Thank you, Lord, for this wonderful life; 
please forgive me if I don't appreciate it as I should each day.

You don't stop playing when you get old; you get old when you stop playing.

Monday, October 15, 2018


At Lake Aire RV Park, Charleston, South Carolina...

Since we were already in South Carolina, I thought, why not continue on to Charleston, one of the few significant and historical cities we have never visited? I'm not sure why we hadn't gone there, but I suppose it is because the Civil War period has not held as much interest for me as that of World War II, in which my father and several uncles served. As I get older, I realize that, because I have several ancestors who were Confederate soldiers, including one who was an officer, I would like to become more familiar with that period. That sounds like a perfect opportunity for a fulltimer. 

We thought the best way to take in the sights of Charleston was via guided tours, so we booked a boat tour that took us all around the bay, pointing out the Civil War forts--Johnson, Sumter and Moultrie--as well as the carrier Yorktown, the Ravenel bridge and, of course, the environs of the historic buildings along the long pier behind which lies the old city. Perhaps owing to the narrow streets--some of which were cobblestone--Charleston reminded us of some old European cities we've visited. 

(Borrowed Image)

Luckily, most of the old buildings that were heavily damaged during the Civil War still stand, having been restored rather than replaced due to a lack of capital after the Confederacy surrendered.

The city is very old, having been settled in 1670 by the English under the auspices of King Charles II--hence the city's name. It has a long and incredibly rich and garrulous history, having been subjected to attacks by Indians, pirates, the French and the Spanish, not to mention Union forces during the Civil War.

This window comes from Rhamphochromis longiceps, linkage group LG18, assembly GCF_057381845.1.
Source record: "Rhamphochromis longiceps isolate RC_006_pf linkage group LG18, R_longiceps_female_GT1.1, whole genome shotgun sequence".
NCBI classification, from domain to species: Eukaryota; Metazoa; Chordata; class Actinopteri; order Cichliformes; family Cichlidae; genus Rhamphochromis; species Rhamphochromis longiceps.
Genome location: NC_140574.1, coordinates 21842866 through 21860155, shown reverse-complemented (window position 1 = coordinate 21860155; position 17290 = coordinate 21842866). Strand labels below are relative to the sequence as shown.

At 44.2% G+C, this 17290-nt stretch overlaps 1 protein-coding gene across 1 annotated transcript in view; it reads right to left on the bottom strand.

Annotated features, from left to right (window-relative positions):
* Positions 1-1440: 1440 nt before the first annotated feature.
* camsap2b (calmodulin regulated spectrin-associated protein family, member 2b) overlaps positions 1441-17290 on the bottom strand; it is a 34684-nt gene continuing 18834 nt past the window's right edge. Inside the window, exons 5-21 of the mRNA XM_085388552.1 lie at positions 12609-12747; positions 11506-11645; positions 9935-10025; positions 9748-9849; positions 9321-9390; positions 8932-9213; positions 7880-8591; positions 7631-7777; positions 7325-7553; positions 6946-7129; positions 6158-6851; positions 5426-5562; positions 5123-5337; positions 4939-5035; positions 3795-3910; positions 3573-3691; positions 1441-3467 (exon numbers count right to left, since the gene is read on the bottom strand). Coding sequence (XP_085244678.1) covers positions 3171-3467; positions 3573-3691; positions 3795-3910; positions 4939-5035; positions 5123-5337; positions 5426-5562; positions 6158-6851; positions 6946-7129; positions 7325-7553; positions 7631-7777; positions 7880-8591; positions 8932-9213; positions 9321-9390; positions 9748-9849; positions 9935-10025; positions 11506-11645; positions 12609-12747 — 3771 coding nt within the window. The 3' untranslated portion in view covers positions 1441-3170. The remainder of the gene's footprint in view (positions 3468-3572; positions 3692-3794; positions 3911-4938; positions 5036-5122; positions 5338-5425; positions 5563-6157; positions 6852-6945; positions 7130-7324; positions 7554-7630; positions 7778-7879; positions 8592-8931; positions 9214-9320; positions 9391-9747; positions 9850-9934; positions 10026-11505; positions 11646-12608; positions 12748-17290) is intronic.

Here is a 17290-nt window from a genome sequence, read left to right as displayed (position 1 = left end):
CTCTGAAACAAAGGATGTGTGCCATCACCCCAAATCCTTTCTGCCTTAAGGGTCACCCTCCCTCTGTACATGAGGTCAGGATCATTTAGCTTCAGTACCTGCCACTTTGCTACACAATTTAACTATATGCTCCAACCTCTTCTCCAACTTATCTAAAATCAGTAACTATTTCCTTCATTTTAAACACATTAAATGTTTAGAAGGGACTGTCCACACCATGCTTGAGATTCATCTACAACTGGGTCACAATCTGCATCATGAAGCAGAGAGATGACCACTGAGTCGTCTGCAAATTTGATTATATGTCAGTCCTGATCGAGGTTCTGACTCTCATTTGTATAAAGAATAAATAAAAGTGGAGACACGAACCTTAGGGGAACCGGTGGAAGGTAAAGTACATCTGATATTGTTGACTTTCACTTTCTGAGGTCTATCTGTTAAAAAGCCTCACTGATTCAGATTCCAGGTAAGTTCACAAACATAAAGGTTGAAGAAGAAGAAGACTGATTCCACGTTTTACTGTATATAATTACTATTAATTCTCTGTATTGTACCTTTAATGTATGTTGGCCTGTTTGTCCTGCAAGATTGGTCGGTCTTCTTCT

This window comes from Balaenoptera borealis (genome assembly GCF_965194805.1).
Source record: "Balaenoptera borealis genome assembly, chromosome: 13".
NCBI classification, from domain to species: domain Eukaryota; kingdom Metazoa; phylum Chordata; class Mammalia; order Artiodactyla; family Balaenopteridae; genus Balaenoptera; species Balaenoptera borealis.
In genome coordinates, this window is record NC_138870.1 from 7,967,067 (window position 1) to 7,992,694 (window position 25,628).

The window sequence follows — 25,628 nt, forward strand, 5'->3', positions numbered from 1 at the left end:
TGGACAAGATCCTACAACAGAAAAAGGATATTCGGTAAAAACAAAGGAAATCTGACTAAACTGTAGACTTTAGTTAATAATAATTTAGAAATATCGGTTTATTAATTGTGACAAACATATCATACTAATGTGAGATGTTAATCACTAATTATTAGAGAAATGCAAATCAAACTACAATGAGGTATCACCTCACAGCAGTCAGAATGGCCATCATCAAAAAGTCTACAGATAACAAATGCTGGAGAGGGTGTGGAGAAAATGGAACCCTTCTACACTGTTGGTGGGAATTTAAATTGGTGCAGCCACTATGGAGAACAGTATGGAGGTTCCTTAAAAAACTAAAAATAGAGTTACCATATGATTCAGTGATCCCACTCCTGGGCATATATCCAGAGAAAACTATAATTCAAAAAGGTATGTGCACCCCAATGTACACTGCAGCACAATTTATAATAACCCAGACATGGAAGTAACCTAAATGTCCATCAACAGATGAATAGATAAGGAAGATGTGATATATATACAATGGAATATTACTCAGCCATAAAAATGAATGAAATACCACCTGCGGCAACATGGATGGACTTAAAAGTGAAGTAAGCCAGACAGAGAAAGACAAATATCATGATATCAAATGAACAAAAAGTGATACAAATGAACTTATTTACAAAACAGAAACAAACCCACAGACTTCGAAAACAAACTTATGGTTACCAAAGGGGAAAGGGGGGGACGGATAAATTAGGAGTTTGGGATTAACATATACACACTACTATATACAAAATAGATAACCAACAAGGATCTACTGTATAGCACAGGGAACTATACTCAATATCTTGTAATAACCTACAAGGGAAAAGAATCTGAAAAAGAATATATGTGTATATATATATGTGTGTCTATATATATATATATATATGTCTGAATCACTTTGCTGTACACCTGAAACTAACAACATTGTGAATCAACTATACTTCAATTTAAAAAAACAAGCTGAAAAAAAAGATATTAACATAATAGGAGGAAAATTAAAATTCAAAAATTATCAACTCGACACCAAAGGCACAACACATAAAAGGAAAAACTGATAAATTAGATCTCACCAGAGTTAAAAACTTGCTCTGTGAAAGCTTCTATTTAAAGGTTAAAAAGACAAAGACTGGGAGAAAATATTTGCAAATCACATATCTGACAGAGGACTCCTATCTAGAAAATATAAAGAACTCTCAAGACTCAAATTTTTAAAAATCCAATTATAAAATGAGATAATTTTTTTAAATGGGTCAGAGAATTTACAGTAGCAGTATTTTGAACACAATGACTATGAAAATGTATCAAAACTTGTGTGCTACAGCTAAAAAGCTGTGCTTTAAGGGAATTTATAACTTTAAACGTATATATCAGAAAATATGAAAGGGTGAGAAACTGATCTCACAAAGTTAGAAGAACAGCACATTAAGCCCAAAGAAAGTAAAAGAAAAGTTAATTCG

Slaves were introduced into Charleston by its early settlers in the mid-1600s, and the practice continued in public auctions until just before the Civil War, when the public slave auctions were outlawed in the city, perhaps due to the beginning of an awakening among the citizenry as to the barbarity of it. The auctions didn't end, however; they merely moved indoors out of the public eye. Here is a photo of the last known private indoor slave trade mart, which is now a museum. Notice the cobblestone street:

There are other aspects of the slave trade that we learned. For example, some native Indians were also rounded up and sold as slaves. Also, a large number of slaves were captured in the South and sold to buyers from foreign countries. It was explained that the going rate for a healthy young slave was about $12,000 in today's currency.

There are no tall buildings in Charleston, as it was decreed long ago that no building near the bayfront could be constructed taller than the tallest church steeple, which happens to be that of St. Matthew's Lutheran Church (below). Accordingly, the city looks much like it did two centuries ago, when the harbor would have been full of tall-masted sailing ships transporting the products that made Charleston wealthy.

Here are some photos of our harbor tour boat and some of the sights we saw, including the really handsome Revenal Bridge that spans Charleston Harbor and the decommissioned aircraft carrier Yorktown:

Here's a view of the city from Fort Sumter; this would be a sailor's first view upon entering the harbor: